Planning The Essentials For the Hospital Bag

hospital delivery bag for new baby

The most frustrating issue with reviewing these various hospital bag lists is it seems like they are either a mile long or outlandishly expensive. Everything advises to go ahead and have your hospital bag packed ahead of time, so what do you really need to do and worry about? Though I do have my checklist on what to do before the baby arrives.

In addition to all the other zany things we have to pack a hospital bag during a pandemic, it was also rather hard to keep it all organized. I’m right at 21 weeks so I and my guy have started ordering stuff. I hope to have all orders done for our hospital bag around 28 weeks.

I wanted to get a head start in case there was some weird problem during item delivery so everything would be here by the danger zone. Most on my list is coming from Target or Amazon, everything else has been supplied by family.


The usual advice is to pack your hospital bag about a month or so in advance and usually keep it near your door. If you end up with an emergency situation, it helps to have everything read so you grab your bag and go. The main thing is having the bag ready before labor begins and accounting for any possible premie situations.

The general rule of thumb is no later than 37 weeks. The pack will need to be packed for yourself, your partner, and the baby.


  1. Birth plan
  2. Medical, photo ID, and insurance information
  3. Maternity bra/nursing bra, most recommend no underwire in either for comfort
  4. Maternity clothing for labor, or if allowed, a birthing gown.
  5. Toiletries and any cosmetics
  6. Towels
  7. Underwear, disposable paper ones preferred
  8. Maternity pads besides hospital issued ones
  9. Breast pads
  10. Comfortable maternity clothing or nightwear for after delivery
  11. Front-opening tops to make breastfeeding easier
  12. A robe
  13. Slippers
  14. Cell phone chargers
  15. Bathroom and face wipes

The general advice I’ve heard about this is you want a lot of your clothing stuff to be in the category of disposable if needed to be disposed of. Things tend to get messy depending on how stuff goes, so don’t buy things that are high ticket in case you end up in a situation where you want to toss them.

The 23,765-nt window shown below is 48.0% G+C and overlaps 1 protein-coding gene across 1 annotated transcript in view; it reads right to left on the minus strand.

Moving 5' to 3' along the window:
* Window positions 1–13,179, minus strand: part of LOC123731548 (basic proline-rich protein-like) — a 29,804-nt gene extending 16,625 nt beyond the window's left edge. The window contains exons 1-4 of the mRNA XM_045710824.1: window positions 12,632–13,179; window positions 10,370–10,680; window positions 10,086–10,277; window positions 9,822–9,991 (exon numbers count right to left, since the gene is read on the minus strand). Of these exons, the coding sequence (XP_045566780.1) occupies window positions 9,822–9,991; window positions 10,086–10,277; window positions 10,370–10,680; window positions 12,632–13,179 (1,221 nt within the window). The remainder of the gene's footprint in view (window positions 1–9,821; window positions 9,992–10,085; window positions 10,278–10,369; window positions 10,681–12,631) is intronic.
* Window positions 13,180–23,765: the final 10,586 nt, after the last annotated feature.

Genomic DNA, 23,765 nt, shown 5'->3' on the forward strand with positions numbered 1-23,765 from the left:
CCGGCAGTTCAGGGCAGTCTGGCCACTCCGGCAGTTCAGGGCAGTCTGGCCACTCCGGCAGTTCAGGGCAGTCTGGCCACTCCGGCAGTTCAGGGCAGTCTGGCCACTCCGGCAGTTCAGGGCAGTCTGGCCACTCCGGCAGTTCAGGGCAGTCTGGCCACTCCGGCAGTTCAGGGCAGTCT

1. Food, snacks, and drinks as well as the vending machine cash
  2. Change of clothes
  3. Blankets
  4. Book or some kind of entertainment device
  5. Toiletries, such as deodorant, toothbrush, toothpaste
  6. Change for the hospital car park unless they switched to the credit card payment options
  7. Camera/ Mobile phone
  8. Chargers for electronics
  9. List of any required phone numbers

Important to note that hospitals feed the mom, but dad will have to fend for himself usually. Most of the food and snacks will be to make sure dad is able to stay around and still be able to eat and feel comfortable.

Hospitals still seem to be a bit weird with Covid still being a thing. Some apparently are allowing dads to check out and leave and go get food. Other hospitals might not want dad leaving the hospital once checked in. Also seems locations change up the rules according to their perceived risk so the general consensus is to get your dad packed up with food and cash for drinks just in case.


  1. A car seat. The hospital won’t allow you to go home from the hospital without a car seat. It should be purchased and installed before time.
  2. Going-home clothing: Pack a few different outfits so you have size options, like newborn and up to 3 months. You also need to take into consideration the time of year and any cold-weather protection you might need. Pack season-appropriate head covering to protect from cold or sun.
  3. Pediatrician’s contact information: You might want this for ironing out medical records.
  4. Bottles: Even if you plan to do breastfeeding the bulk of the time, it helps to have bottles on hand depending on how the situation goes.
  5. Diapers or wipes: Hospitals usually supply everything you need in this department. You may choose to pack your own anyway.
  6. Swaddles: You may want your own swaddling options as one of the things I’ve heard in passing is to pack your own swaddles. The general opinion is hospital blankets don’t swaddle very well, so it helps to have your own. Plus, depending on your photo desires you may want all for clothing and swaddle choices to be specific.

Not sure if there is anything left off the list, but this should cover the major topics of concern.

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